Evidence for a neuroprotective microRNA pathway in amnestic mild cognitive impairment

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MicroRNAs (miRNAs) that regulate mRNA stability have been linked to amyloid production, tau phosphorylation, and inflammation in Alzheimer's disease (AD). However, whether cerebral miRNA networks are dysregulated during the earliest stages of AD remains underexplored. We performed miRNA expression analysis using frontal cortex tissue harvested from subjects who died with a clinical diagnosis of no cognitive impairment (NCI), amnestic mild cognitive impairment (aMCI, a putative prodromal AD stage), or mild AD. Analysis revealed that the miRNA clusters miR-212/132 and miR-23a/23b were down-regulated in the frontal cortex of aMCI subjects. Both miR-212/132 and miR23a/b are predicted to destabilize the message for sirtuin 1 (sirt1); hence, down-regulation of either miR-212/132 or miR-23a/b in frontal cortex should promote sirt1 mRNA expression in this region. qPCR studies revealed that frontal cortex levels of sirt1 were increased in aMCI. Given the ability of frontal cortex to respond to the onset of dementia by neuronal reorganization, these data suggest that miRNA-mediated up-regulation of the sirt1 pathway represents a compensatory response to the onset of the disease. By contrast, qPCR analysis of inferior temporal cortex, an area affected early in the progression of AD, showed no changes in miR-212/132, miR-23a/b, or sirt1 transcripts in the same aMCI subjects. In vitro mechanistic studies showed that coordinated down-regulation of miR-212 and miR-23a increased sirt1 protein expression and provided neuroprotection from β-amyloid toxicity in human neuronal cells. Taken together, these data suggest a novel miRNA-mediated neuroprotective pathway activated during the progression of AD that may be amenable to therapeutic manipulation.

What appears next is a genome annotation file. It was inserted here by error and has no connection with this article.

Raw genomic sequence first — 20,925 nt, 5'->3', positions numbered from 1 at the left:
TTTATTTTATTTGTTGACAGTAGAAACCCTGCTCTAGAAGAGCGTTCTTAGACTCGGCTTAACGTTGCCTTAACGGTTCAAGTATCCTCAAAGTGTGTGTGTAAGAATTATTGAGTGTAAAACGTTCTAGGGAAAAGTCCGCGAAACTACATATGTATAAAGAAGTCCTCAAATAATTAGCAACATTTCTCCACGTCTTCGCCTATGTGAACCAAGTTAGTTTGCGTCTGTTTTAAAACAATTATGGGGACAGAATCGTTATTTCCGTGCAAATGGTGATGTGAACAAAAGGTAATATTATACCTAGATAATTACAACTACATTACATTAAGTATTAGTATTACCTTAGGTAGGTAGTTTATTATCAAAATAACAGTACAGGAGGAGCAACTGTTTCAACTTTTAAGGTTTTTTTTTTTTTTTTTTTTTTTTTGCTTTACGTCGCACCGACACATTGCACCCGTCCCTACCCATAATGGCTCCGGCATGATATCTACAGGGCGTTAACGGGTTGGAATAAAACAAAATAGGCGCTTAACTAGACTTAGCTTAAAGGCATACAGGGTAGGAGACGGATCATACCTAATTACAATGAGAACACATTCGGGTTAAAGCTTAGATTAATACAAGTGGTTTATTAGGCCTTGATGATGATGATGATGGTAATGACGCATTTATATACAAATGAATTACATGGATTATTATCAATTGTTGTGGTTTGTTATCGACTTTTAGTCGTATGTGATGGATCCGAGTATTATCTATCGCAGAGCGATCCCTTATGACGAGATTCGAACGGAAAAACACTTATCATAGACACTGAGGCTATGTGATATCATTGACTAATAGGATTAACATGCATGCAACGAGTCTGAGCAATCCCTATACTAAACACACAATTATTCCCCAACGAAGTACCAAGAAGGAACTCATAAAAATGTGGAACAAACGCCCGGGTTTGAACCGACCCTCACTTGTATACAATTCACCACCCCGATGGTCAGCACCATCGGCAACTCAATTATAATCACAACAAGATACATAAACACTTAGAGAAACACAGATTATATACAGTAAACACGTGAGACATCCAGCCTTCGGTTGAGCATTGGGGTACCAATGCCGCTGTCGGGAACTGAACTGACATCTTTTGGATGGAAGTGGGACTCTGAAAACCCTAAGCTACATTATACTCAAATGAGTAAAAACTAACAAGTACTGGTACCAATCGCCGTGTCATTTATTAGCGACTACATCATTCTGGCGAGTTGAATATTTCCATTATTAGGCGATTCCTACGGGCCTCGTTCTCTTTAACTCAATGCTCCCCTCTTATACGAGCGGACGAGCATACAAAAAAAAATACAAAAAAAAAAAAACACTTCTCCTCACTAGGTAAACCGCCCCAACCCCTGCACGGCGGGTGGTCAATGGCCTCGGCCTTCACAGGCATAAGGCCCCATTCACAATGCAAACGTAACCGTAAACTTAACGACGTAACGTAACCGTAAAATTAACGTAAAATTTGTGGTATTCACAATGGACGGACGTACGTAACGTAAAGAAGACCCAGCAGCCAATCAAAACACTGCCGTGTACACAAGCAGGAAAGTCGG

Alzheimer's disease, frontal cortex, gene expression regulation, miR-212, miR-23a, microRNAs, mild cognitive impairment, sirtuin 1

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Frontiers in neuroscience





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